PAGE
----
First is that if his line-drive % stabilizes or increases a minimal one percent that would mean that an increase in BABIP would be incredibly likely, and not minimal, perhaps a 15-20 point increase would be conservative. That sort of increase projected over the rest of the season, would make it is easy to see Chisenhall finish at around .245-250 with 15-18 homeruns. This includes projecting that his HR/FB rate which has been inflated so far this season will decrease.
I think in Chisenhall’s case we have all been struggling with confirmation bias, being that we highlight his plate discipline as the reason why he struggles when he struggles. And if you just look at his strikeout-walk ratio it is easily justified.
However, his O-Swing% changes are positive and perhaps cause issues for the assumption about Chisenhall’s plate discipline being the key issues so far. This would be a second consecutive season of improvement for Chiz, and this statistic should stabilize with a slight shift to either side over the rest of the season. O-Swing% will always be a statistic worth monitoring for the lefty and hopefully its positive gains will start to effect his overall production.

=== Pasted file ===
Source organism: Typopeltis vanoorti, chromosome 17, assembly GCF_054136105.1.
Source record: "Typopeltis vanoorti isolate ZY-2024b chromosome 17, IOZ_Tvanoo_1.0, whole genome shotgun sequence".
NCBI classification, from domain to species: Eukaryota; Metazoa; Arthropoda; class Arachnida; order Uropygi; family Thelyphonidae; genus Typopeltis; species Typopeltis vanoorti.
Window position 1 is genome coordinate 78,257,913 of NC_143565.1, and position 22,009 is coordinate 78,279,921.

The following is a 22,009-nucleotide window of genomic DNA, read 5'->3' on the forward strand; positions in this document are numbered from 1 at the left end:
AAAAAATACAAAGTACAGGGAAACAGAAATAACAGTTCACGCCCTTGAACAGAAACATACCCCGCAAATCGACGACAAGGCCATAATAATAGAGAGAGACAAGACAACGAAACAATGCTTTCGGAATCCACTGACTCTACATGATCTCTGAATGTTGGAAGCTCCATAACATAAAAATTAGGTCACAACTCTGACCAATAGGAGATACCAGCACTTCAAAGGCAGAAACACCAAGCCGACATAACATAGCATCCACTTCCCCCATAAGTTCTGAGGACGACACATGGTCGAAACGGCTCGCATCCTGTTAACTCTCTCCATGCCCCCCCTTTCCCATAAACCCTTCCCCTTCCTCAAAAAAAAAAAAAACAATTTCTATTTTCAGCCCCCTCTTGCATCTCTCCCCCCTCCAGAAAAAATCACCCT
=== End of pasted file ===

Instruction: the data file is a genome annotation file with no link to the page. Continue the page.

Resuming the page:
Chisenhall’s plate discipline has been an issue, but I would expect his average and walk rate to increase over the next month. I am not exonerating Chisenhall, or arguing that he can be some sort of monster offensively, merely that his peripherals suggest some improvement. I also do hope they play Aviles heavily against left-handed pitching at least until Chisenhall begins to show more comfort against southpaws. Most importantly, be patient. His BABIP is suffering partially from the size of the sample so don’t jump ship on Lonnie just yet.
Carlos Santana: The last month, Santana has been an absolute joy to watch offensively as he has been rifling balls at a nearly unmatched pace. Many said before the season, to which I agree, that if this team is going to compete, Santana needs to play like a star. I am not talking about a Swisher or Cabrera, complimentary all-star type production, I am talking 5.5 to 7.0 WAR production. Carlos is truly the only real “Super Star” level talent on this roster so his maturation to that point is essential.
Santana has huge offensive upside and his production for a catcher isn’t anything but elite. However, Carlos has been known to be incredibly streaky, maybe not Mark Reynolds streaky, but his hot spells are almost comparable. Which is why, this first month of production is hard to discern in terms about what it means for Santana.
|Year||BABIP||HR/Fly Ball||Infield Hit %|